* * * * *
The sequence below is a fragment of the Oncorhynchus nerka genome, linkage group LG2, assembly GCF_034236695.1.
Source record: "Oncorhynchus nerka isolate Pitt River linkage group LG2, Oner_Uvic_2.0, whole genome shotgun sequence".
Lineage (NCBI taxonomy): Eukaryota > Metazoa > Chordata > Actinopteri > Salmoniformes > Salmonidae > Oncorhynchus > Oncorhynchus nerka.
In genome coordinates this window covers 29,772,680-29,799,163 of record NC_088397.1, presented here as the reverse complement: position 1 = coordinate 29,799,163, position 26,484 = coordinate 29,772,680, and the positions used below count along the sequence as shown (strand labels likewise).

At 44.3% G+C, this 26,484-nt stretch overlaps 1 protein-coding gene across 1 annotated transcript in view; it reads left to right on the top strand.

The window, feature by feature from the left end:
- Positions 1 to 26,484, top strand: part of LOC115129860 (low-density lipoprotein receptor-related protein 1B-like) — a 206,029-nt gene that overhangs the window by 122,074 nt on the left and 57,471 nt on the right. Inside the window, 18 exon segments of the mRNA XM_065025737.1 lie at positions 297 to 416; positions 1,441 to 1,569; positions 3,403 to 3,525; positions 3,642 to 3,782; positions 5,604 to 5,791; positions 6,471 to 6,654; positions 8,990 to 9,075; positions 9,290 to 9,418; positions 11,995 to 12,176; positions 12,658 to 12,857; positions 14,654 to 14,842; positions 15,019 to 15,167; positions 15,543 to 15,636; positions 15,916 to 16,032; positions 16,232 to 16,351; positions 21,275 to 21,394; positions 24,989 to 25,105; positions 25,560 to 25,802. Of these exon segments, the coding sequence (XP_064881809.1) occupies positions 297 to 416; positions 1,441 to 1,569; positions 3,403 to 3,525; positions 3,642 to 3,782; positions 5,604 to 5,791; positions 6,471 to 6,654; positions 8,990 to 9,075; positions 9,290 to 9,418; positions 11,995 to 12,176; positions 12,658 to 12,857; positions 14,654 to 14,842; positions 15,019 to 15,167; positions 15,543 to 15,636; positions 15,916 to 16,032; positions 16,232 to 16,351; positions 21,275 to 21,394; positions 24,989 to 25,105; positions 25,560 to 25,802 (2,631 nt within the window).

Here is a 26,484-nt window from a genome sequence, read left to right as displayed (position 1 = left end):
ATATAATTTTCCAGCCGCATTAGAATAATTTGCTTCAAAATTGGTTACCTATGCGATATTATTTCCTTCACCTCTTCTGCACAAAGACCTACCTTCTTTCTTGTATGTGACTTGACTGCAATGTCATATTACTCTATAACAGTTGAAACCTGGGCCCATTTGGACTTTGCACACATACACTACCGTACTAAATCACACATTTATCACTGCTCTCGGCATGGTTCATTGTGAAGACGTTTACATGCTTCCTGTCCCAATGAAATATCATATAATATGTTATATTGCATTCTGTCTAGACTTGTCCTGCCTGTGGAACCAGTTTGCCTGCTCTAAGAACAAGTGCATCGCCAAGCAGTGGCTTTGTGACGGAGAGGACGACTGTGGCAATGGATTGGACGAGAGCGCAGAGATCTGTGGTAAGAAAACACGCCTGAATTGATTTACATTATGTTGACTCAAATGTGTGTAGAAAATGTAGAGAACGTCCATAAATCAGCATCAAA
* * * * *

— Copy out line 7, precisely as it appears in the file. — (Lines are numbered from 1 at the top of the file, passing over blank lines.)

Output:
- Positions 1 to 26,484, top strand: part of LOC115129860 (low-density lipoprotein receptor-related protein 1B-like) — a 206,029-nt gene that overhangs the window by 122,074 nt on the left and 57,471 nt on the right. Inside the window, 18 exon segments of the mRNA XM_065025737.1 lie at positions 297 to 416; positions 1,441 to 1,569; positions 3,403 to 3,525; positions 3,642 to 3,782; positions 5,604 to 5,791; positions 6,471 to 6,654; positions 8,990 to 9,075; positions 9,290 to 9,418; positions 11,995 to 12,176; positions 12,658 to 12,857; positions 14,654 to 14,842; positions 15,019 to 15,167; positions 15,543 to 15,636; positions 15,916 to 16,032; positions 16,232 to 16,351; positions 21,275 to 21,394; positions 24,989 to 25,105; positions 25,560 to 25,802. Of these exon segments, the coding sequence (XP_064881809.1) occupies positions 297 to 416; positions 1,441 to 1,569; positions 3,403 to 3,525; positions 3,642 to 3,782; positions 5,604 to 5,791; positions 6,471 to 6,654; positions 8,990 to 9,075; positions 9,290 to 9,418; positions 11,995 to 12,176; positions 12,658 to 12,857; positions 14,654 to 14,842; positions 15,019 to 15,167; positions 15,543 to 15,636; positions 15,916 to 16,032; positions 16,232 to 16,351; positions 21,275 to 21,394; positions 24,989 to 25,105; positions 25,560 to 25,802 (2,631 nt within the window).